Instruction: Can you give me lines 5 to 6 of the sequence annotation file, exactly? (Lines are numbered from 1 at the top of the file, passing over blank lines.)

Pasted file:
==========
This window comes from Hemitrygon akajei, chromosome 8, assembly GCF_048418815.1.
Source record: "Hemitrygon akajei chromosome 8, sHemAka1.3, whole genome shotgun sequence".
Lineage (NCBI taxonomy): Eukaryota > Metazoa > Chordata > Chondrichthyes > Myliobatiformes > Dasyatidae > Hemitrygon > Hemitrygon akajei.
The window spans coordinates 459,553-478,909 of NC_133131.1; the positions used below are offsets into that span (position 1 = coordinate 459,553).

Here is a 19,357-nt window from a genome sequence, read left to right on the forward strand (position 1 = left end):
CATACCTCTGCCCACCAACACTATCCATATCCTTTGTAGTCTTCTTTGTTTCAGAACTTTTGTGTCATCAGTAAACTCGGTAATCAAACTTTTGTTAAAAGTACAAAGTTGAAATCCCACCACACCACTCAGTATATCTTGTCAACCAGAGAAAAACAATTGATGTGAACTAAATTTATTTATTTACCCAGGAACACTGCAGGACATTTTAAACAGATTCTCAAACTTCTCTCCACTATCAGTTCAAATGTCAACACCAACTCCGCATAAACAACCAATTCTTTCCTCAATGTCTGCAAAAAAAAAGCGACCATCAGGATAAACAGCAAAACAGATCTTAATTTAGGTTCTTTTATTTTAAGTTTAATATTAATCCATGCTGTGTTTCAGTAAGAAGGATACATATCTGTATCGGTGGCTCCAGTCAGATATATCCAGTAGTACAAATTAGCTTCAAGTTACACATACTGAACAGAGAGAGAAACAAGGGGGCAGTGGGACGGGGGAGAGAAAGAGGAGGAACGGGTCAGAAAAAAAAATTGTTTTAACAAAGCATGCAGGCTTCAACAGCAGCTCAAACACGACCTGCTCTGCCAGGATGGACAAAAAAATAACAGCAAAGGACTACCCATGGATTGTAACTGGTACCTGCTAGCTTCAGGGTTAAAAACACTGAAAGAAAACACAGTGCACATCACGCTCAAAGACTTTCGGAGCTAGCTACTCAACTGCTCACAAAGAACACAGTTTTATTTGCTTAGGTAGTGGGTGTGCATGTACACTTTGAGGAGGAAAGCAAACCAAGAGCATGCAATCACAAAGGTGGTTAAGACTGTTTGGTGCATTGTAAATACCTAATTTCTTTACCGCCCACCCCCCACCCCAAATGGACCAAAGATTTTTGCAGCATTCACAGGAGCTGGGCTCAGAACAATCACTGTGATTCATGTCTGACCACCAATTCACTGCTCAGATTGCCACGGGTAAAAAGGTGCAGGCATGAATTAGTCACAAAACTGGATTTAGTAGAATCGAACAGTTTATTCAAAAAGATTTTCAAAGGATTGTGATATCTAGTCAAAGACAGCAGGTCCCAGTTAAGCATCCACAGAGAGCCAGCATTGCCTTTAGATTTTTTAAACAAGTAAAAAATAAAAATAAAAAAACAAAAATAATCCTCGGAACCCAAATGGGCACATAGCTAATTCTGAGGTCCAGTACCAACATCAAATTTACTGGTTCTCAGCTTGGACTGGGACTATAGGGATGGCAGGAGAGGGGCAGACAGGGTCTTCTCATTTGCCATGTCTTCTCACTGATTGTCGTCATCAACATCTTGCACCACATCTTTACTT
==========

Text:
Here is a 19,357-nt window from a genome sequence, read left to right on the forward strand (position 1 = left end):
CATACCTCTGCCCACCAACACTATCCATATCCTTTGTAGTCTTCTTTGTTTCAGAACTTTTGTGTCATCAGTAAACTCGGTAATCAAACTTTTGTTAAAAGTACAAAGTTGAAATCCCACCACACCACTCAGTATATCTTGTCAACCAGAGAAAAACAATTGATGTGAACTAAATTTATTTATTTACCCAGGAACACTGCAGGACATTTTAAACAGATTCTCAAACTTCTCTCCACTATCAGTTCAAATGTCAACACCAACTCCGCATAAACAACCAATTCTTTCCTCAATGTCTGCAAAAAAAAAGCGACCATCAGGATAAACAGCAAAACAGATCTTAATTTAGGTTCTTTTATTTTAAGTTTAATATTAATCCATGCTGTGTTTCAGTAAGAAGGATACATATCTGTATCGGTGGCTCCAGTCAGATATATCCAGTAGTACAAATTAGCTTCAAGTTACACATACTGAACAGAGAGAGAAACAAGGGGGCAGTGGGACGGGGGAGAGAAAGAGGAGGAACGGGTCAGAAAAAAAAATTGTTTTAACAAAGCATGCAGGCTTCAACAGCAGCTCAAACACGACCTGCTCTGCCAGGATGGACAAAAAAATAACAGCAAAGGACTACCCATGGATTGTAACTGGTACCTGCTAGCTTCAGGGTTAAAAACACTGAAAGAAAACACAGTGCACATCACGCTCAAAGACTTTCGGAGCTAGCTACTCAACTGCTCACAAAGAACACAGTTTTATTTGCTTAGGTAGTGGGTGTGCATGTACACTTTGAGGAGGAAAGCAAACCAAGAGCATGCAATCACAAAGGTGGTTAAGACTGTTTGGTGCATTGTAAATACCTAATTTCTTTACCGCCCACCCCCCACCCCAAATGGACCAAAGATTTTTGCAGCATTCACAGGAGCTGGGCTCAGAACAATCACTGTGATTCATGTCTGACCACCAATTCACTGCTCAGATTGCCACGGGTAAAAAGGTGCAGGCATGAATTAGTCACAAAACTGGATTTAGTAGAATCGAACAGTTTATTCAAAAAGATTTTCAAAGGATTGTGATATCTAGTCAAAGACAGCAGGTCCCAGTTAAGCATCCACAGAGAGCCAGCATTGCCTTTAGATTTTTTAAACAAGTAAAAAATAAAAATAAAAAAACAAAAATAATCCTCGGAACCCAAATGGGCACATAGCTAATTCTGAGGTCCAGTACCAACATCAAATTTACTGGTTCTCAGCTTGGACTGGGACTATAGGGATGGCAGGAGAGGGGCAGACAGGGTCTTCTCATTTGCCATGTCTTCTCACTGATTGTCGTCATCAACATCTTGCACCACATCTTTACTT